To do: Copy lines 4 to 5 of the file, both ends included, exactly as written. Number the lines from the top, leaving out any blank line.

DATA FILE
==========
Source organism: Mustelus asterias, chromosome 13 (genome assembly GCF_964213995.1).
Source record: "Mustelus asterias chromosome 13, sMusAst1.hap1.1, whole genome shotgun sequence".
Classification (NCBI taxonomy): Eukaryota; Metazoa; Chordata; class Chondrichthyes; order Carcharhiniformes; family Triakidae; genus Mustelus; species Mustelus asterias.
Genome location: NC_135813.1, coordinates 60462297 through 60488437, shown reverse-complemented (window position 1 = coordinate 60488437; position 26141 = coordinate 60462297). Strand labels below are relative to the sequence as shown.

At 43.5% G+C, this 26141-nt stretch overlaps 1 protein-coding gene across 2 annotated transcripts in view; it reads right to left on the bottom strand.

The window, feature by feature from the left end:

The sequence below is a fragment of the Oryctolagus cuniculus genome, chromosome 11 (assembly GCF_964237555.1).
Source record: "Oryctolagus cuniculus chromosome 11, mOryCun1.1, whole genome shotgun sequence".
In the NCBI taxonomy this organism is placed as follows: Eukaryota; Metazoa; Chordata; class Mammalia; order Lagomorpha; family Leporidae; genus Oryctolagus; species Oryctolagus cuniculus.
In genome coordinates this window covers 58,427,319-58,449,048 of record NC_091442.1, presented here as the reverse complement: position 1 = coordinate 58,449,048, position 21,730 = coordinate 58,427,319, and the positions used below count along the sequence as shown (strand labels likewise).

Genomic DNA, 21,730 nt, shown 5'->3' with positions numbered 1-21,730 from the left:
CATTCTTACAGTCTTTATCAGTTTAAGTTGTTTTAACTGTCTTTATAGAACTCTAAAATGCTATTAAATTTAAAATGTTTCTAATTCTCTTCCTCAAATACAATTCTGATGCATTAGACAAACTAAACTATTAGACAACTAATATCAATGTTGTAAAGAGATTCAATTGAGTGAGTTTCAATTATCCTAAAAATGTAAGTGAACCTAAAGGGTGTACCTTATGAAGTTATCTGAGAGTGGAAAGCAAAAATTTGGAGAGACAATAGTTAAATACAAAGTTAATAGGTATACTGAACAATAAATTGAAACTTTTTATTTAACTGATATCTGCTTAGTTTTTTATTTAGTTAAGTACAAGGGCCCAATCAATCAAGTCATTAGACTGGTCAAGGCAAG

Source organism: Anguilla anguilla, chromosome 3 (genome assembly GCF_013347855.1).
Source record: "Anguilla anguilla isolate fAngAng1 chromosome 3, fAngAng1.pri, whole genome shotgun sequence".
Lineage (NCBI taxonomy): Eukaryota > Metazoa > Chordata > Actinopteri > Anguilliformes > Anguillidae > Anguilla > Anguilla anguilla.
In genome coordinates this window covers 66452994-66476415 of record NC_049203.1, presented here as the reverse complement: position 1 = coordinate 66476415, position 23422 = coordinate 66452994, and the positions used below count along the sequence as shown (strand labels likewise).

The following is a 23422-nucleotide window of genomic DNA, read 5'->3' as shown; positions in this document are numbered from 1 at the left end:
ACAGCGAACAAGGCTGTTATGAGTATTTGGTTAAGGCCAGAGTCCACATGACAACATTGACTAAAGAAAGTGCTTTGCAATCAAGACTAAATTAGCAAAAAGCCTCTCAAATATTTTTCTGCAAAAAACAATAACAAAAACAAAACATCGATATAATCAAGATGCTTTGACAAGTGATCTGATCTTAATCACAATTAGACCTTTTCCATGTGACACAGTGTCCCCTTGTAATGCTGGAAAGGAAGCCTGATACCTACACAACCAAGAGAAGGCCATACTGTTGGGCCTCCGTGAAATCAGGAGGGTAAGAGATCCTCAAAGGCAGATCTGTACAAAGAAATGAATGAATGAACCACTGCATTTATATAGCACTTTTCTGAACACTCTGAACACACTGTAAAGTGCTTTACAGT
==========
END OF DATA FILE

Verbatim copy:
Genome location: NC_135813.1, coordinates 60462297 through 60488437, shown reverse-complemented (window position 1 = coordinate 60488437; position 26141 = coordinate 60462297). Strand labels below are relative to the sequence as shown.

At 43.5% G+C, this 26141-nt stretch overlaps 1 protein-coding gene across 2 annotated transcripts in view; it reads right to left on the bottom strand.